Missoula Schools and Teachers Adjust to Life After COVID
Missoula, MT (KGVO-AM News) - Imagine that you’ve just come out of a two-year period of not being in school with the structure and the environment of six to eight hours a day of learning.
It’s quite an adjustment, and that’s exactly what’s happening in this new school year of 2022-2023.
KGVO News spoke to Missoula County Public Schools Superintendent Russ Lodge on Monday for an update on how students and teachers are adjusting to the new post-COVID school year with standard assessment scores below what Missoula schools and parents are used to.
Getting Scores Back Up
“We've had a drop in our assessment scores in basically the year that's being looked at now, this is the last school year of 2021,” began Lodge. “We're doing fine, but we're not where we were. We are being realistic that it's going to take us a year to get kids back to where they were because they were really out of the pattern of school on a regular basis and things were truly interrupted. So, I think you'd be naive to think your scores are going to be through the roof. Ours are okay, but they weren't where we wanted to be. But I think we're carving out a plan for the next year to see if we can get back on track.”
Lodge said one of the biggest challenges isn’t necessarily academics; it’s simply showing up for class.
Get Back in the Classroom
“One of them was pretty basic and its attendance,” he said. “Last year anyway, people were out of the habit of coming to school on a regular basis because the previous two years really interrupted their daily routines. We had a hard time getting kids, especially the high school levels, to come to first period on a timely basis. Kids kind of rolled in and out this year. I think we've gotten them back to where we want them, but we'll find out as we run our numbers, but I'm what I'm hearing is we're going to be much better off with our attendance and our tardy policies.”
Lodge said any educator knows the first three grades must be strong to create a solid foundation for learning.
“For me, it's always an emphasis on K 1, 2, and 3,” he said. “Nothing's changed much, you always want as many kids proficient in reading and math by the time they're in third grade as possible. So I think that's where we put our money as much as we can, so that down the road when we've got kids in 9th, 10th, and 11th grade, they’re not behind one or two years in proficiency.”
Lodge said students, teachers, and families have to get back in the habit of in-person school.
“They’ve been living two and a half years of having not being in a public school,” he said. “Now they've come back to us and we're not unique. Behavior (problems) are up in the lower grades. We've got to teach them again how to self-manage and get along within the school day and you got to get that done before you get to the academics. So we're on our way. I don't want anybody to think we are in a crisis situation. But if you're a third grader, it's been a couple of years and you are now back in school and you come back really not ready to hit it like you were when you left kindergarten.”
Lodge is the interim superintendent after Dr. Rob Watson resigned last summer to take another education position in Helena.
On Tuesday, KGVO spoke to Chief Charlo Elementary School fifth grade teacher Karin Bartels, who provided her perspective about having a classroom with 23 students.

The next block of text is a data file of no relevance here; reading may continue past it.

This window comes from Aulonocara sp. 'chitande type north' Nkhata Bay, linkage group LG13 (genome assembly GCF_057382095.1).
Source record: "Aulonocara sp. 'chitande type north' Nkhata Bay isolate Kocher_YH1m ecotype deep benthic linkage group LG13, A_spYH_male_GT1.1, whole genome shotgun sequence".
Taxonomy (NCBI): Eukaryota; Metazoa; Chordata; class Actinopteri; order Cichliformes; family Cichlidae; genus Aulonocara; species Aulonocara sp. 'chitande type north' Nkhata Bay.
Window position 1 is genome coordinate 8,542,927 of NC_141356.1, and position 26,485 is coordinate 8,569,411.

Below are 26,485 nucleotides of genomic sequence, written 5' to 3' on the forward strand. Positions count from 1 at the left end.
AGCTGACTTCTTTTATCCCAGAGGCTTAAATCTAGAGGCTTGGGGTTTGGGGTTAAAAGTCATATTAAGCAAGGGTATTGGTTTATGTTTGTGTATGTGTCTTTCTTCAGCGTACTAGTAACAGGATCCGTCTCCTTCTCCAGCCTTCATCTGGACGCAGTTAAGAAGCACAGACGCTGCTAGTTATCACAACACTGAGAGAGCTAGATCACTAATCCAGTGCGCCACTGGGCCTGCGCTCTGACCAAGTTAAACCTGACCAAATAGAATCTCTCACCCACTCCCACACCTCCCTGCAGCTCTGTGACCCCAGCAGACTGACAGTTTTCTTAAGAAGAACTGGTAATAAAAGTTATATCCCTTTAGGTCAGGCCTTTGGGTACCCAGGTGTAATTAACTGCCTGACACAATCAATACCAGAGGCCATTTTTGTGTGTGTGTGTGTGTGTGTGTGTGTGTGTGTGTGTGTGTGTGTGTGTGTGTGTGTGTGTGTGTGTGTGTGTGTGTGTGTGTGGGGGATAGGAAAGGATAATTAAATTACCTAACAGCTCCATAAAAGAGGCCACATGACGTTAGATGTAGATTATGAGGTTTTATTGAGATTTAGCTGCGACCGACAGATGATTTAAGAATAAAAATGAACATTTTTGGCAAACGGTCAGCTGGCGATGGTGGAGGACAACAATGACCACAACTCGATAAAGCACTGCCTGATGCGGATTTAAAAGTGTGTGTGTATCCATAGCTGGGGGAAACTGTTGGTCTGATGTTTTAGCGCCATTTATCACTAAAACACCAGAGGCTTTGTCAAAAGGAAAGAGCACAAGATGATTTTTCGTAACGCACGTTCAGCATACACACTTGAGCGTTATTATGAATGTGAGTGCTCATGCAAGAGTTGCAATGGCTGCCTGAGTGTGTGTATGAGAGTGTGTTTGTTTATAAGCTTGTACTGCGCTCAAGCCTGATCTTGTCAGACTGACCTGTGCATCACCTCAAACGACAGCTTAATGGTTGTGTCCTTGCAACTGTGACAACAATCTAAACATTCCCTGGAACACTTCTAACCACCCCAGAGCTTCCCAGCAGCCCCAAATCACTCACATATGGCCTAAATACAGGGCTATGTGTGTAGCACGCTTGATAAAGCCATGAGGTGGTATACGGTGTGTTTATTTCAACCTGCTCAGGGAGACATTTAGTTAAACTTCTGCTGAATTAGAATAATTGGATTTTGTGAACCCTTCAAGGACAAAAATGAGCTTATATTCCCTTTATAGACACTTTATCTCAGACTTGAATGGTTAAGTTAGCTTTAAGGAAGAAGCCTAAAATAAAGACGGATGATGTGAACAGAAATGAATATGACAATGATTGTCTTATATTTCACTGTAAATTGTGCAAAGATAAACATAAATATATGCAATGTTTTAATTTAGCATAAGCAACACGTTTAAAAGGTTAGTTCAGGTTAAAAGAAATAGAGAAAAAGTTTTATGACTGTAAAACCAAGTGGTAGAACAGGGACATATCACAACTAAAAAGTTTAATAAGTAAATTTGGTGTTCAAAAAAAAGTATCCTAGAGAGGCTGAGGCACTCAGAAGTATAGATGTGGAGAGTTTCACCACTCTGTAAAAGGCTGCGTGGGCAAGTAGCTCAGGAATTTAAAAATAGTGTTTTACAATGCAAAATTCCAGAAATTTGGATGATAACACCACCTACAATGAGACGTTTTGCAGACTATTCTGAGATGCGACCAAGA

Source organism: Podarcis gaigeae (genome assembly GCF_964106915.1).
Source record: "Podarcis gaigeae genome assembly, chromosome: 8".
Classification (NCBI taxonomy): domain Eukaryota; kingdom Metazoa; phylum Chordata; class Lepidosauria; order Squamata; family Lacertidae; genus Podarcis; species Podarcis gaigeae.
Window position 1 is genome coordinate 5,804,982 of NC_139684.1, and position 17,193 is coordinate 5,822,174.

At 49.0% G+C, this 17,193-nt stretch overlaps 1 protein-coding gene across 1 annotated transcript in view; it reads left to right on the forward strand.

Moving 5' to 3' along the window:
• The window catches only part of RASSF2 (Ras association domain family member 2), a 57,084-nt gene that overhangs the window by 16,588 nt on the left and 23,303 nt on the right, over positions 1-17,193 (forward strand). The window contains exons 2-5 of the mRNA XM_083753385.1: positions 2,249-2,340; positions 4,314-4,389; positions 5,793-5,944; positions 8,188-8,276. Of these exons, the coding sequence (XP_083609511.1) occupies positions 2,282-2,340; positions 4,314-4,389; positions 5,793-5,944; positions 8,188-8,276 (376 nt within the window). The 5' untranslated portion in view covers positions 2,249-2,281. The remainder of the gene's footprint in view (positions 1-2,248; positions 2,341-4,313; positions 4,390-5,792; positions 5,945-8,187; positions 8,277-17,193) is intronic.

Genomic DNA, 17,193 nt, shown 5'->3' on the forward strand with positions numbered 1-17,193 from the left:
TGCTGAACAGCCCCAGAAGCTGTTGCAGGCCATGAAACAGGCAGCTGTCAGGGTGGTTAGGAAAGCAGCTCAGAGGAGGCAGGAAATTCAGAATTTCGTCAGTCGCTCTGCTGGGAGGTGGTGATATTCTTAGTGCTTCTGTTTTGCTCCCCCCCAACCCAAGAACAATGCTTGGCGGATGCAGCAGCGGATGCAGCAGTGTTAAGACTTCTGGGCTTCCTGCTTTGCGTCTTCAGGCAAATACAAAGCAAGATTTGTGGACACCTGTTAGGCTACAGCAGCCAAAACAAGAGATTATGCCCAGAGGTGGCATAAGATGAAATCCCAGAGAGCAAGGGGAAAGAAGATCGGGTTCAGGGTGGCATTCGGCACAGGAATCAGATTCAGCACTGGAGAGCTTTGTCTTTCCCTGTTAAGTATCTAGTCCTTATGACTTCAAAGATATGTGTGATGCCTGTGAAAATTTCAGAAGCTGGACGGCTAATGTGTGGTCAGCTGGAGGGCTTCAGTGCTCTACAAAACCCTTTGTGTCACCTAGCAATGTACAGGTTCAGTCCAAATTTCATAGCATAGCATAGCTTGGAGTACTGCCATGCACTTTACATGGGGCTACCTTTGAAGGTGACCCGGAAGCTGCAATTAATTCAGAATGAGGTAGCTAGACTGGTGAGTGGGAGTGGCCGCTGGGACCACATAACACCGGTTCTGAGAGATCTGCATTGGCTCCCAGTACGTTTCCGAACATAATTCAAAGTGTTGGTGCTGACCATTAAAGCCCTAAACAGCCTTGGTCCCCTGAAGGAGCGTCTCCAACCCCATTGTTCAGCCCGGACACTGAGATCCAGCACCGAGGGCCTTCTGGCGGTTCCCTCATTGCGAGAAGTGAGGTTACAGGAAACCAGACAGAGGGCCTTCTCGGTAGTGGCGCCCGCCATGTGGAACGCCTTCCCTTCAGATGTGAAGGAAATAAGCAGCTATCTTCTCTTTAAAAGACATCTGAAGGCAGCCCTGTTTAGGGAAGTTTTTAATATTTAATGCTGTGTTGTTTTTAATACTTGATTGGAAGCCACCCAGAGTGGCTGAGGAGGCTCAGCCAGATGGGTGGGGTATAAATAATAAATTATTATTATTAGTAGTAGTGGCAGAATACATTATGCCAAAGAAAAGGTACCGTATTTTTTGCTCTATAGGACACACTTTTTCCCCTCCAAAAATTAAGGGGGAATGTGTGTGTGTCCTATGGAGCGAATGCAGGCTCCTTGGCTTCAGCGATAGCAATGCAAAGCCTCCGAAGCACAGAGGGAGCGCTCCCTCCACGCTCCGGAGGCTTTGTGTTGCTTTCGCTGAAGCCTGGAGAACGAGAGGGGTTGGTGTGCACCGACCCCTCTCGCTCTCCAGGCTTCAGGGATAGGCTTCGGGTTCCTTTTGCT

It's Good to have a Normal School Day Schedule
Bartels said it feels good to be back in the classroom with a normal schedule.
“This year feels even more special just because we just started in what feels a little bit more of a normal routine,” began Bartels. “For example, we get to have our ‘buddy classes’ where we're able to work with the lower grades. So we buddy on Fridays. For my fifth graders, we’re going to read with second graders. We did math flashcards and math games last time we were together, and so just that getting to interact outside of just your classroom has been a really special part to this year.”
The Teacher says Teamwork Makes all the Difference
Bartels said despite the national news about student scores, all the Chief Charlo teachers collaborate to help reach all their students.
“I think addressing the academic concerns that's come up that's all over the news, I think that I really would like to attest to the commitment of teachers from that perspective in that we're together we collaborate,” she said. “We work together as a team in the building.”
Bartels said when the need arises, there is help available for Chief Charlo teachers.
“It takes a lot of teamwork,” she said. “One way that they've addressed it is we now have an academic interventionist in the building, which is a new position, and that's been really invaluable having someone who just has a good overall picture of ways to support kiddos. I have this academic interventionist that is supporting me along with materials to support me and ways to use my instructional time appropriately to meet this kiddo that's in a new learning stage that I'm not as familiar with.”
The Lessons Learned during COVID Have Made Everyone Stronger
Bartels told KGVO News that she has taken the lessons learned from COVID due to the new skills she acquired and used them to become a better teacher.
“I feel really optimistic because we went through COVID,” she said. “It was incredibly difficult to be on the fly that way and to learn a whole new set of skills. However, I came out of it now with this whole new set of skills. And I never really had to collaborate as much as I did teaching remotely as a teacher, because I needed the help of my peers; of my own colleagues. And that has come out of it. So I guess I feel really optimistic about our drive. We understand where we're at and where we need to go. I don't think it's going to happen overnight, but I think that our community and our schools are committed to it. It's hard work, but it's meaningful.”